The following exercise was suggested to the author by similarly structured exercises presented by Chait, Ryan, and Taylor (2004, p. 170-172). It helps us think about the roles and value to the agency of the Board and the CEO.
- Complete the following analogy: The agency Board is to the CEO as __________ is to __________.
- Complete this statement: If the agency suddenly had no Board, the result would be __________.
- Complete this statement: If the agency suddenly had no CEO, the result would be __________.
- Complete this statement: If the agency suddenly had neither a Board nor a CEO, the result would be __________.
Let me note in passing Board members are, through the SSI CEO, Implementers, from the perspective of the Helping Triangle. They also may be and often are Initiators and are, in some situations, Authorizers as well. It is important to keep the perspective that specific individuals frequently fill multiple roles. This reality is both challenging and potentially confusing for the individual and for members of the Management and Leadership Teams.
The concept of delegation also requires additional attention. The most important aspect of delegation to understand is delegation is not transfer. The Board delegates a portion of its accountability to the CEO. This does not mean the Board is then less accountable. Rather, it means the CEO is now accountable to the Board to whatever extent the Board has delegated its accountability. He is the Board’s delegate or representative and acts on its behalf. When functioning as the Board’s delegate, whatever the CEO does is as if the Board does it itself. The Board is, then, accountable to the Authorizers and other entities for whatever the CEO does or does not do when acting as the Board’s delegate or representative.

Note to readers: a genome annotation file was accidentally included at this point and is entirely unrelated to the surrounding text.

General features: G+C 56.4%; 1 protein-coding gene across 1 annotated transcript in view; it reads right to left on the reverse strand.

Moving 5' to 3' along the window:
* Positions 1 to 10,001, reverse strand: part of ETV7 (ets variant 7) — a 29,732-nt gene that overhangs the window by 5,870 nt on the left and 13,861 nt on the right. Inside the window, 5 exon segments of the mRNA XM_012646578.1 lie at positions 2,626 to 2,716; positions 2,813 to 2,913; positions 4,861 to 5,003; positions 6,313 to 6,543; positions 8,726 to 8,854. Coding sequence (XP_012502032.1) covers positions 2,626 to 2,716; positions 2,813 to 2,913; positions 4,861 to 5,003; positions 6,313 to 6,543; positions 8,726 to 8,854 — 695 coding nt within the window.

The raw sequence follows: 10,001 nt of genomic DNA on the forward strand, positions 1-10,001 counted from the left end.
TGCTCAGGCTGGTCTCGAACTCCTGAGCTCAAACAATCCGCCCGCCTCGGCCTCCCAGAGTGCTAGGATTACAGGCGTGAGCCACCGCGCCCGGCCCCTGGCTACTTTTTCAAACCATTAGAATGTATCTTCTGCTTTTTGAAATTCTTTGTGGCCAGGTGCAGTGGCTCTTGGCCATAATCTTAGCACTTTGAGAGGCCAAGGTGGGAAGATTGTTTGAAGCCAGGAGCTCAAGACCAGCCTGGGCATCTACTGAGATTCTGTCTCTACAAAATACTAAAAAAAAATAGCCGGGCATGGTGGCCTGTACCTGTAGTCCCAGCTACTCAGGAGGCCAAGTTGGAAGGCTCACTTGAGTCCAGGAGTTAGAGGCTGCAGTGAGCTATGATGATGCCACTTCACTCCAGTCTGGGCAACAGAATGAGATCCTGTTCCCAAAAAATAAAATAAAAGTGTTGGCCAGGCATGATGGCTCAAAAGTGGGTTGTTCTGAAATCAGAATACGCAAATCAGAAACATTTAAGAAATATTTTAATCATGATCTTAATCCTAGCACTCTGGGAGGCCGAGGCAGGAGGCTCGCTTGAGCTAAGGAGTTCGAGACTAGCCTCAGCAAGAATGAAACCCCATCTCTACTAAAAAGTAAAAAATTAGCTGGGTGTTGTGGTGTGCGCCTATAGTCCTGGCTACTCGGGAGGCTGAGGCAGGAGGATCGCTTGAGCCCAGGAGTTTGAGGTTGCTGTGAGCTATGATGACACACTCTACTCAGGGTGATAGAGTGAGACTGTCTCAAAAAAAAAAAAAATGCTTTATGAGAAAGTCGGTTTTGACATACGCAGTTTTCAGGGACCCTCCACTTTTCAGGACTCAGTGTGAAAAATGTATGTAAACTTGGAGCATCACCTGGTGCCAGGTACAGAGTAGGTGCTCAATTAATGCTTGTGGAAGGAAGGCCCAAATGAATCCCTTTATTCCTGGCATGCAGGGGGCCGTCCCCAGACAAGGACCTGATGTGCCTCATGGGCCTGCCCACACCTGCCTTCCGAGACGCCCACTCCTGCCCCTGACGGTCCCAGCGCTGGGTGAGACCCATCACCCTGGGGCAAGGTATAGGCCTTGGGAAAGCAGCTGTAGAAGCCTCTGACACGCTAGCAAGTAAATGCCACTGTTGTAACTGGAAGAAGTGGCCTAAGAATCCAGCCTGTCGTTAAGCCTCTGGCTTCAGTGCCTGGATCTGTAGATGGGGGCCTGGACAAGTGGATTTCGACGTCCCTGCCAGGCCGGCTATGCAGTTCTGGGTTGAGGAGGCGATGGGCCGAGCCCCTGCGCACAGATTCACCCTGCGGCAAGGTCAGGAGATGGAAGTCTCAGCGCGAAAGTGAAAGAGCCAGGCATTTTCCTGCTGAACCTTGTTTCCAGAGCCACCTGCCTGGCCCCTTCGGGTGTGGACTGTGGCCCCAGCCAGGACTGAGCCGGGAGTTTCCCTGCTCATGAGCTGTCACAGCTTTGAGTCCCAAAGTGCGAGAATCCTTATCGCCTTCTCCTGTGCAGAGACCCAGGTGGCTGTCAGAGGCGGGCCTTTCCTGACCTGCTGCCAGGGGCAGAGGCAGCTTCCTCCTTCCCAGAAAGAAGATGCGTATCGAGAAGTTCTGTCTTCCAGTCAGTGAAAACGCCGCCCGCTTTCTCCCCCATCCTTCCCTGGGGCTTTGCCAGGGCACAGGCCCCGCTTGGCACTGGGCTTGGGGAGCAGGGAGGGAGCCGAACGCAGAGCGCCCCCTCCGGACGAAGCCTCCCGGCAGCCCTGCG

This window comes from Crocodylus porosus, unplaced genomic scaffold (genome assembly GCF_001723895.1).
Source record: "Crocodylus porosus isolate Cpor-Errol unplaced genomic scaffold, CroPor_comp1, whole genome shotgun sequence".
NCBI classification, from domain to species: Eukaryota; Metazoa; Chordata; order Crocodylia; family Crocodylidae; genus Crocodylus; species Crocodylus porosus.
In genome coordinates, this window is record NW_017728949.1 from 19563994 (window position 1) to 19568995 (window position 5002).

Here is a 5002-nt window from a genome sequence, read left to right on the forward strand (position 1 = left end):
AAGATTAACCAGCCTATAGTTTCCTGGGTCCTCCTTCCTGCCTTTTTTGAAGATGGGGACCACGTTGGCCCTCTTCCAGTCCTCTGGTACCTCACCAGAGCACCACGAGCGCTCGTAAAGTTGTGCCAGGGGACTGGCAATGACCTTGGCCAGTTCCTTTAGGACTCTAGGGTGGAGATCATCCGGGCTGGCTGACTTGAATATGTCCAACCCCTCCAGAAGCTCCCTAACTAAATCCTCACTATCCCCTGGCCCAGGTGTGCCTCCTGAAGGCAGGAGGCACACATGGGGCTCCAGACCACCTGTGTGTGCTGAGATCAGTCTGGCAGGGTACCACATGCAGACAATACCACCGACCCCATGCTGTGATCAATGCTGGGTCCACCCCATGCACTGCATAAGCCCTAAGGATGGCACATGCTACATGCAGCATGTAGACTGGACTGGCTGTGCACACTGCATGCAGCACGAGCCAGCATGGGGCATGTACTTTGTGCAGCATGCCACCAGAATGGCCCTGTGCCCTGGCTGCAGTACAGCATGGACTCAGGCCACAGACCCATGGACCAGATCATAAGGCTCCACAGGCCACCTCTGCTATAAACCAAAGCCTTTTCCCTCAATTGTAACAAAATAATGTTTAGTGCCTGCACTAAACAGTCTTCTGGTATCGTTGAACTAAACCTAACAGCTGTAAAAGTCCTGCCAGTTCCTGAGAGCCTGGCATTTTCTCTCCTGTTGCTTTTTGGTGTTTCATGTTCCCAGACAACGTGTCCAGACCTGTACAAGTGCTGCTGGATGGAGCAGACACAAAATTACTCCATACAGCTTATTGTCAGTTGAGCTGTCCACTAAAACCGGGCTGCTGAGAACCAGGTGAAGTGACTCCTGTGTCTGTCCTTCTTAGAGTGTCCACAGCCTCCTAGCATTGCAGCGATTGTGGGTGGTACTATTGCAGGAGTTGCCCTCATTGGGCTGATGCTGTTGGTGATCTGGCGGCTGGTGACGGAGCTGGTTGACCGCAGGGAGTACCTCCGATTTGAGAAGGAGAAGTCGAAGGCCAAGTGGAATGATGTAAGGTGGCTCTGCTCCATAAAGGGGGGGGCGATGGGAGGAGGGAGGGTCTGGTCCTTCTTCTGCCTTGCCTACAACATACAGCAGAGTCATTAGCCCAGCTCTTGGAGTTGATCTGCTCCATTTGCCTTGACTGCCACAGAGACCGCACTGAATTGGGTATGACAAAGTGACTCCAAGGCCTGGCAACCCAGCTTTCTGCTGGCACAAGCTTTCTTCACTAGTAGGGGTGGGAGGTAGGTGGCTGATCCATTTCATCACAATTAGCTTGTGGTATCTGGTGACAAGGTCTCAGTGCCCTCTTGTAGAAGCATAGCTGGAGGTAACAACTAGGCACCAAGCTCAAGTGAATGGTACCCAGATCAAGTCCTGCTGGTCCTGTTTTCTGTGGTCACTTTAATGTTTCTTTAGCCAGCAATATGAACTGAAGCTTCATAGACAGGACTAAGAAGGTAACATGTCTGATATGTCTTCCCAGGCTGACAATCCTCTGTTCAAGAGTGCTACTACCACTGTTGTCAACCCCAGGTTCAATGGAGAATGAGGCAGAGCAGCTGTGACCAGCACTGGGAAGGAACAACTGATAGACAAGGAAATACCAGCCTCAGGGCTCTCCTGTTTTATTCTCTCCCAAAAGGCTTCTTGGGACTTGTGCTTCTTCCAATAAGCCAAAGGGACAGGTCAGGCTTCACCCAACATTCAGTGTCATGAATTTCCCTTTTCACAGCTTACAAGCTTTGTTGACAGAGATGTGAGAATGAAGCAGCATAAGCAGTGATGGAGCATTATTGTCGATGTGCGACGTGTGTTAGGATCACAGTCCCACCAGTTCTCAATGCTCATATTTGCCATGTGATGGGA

The same principle applies when delegating responsibility. The Board delegates a portion of its responsibilities to the CEO. These responsibilities are duties, activities, and tasks for which the Board is responsible. Carrying out those responsibilities is expected to result in specified outcomes. The Board is no less responsible for achieving those outcomes after delegating the responsibilities to the CEO. If the CEO does not get the job done, the Board did not get the job done. The responsibilities were delegated, not transferred.
The principle applies in the same way to authority. The Board’s authority does not diminish after delegating a portion of its authority to the CEO. Here too, he is the Board’s delegate or representative and exercises the delegated authority on the Board’s behalf. The Board is fully accountable for the CEO’s use of the delegated authority. The SSI CEO has the types and levels of delegated accountability, responsibility, and authority the SSI Board chooses to delegate to him. This is the Executive Function. The SSI Board delegates, but does not transfer, its executive function to the SSI CEO. This is what is meant by the Chief Executive Officer designation.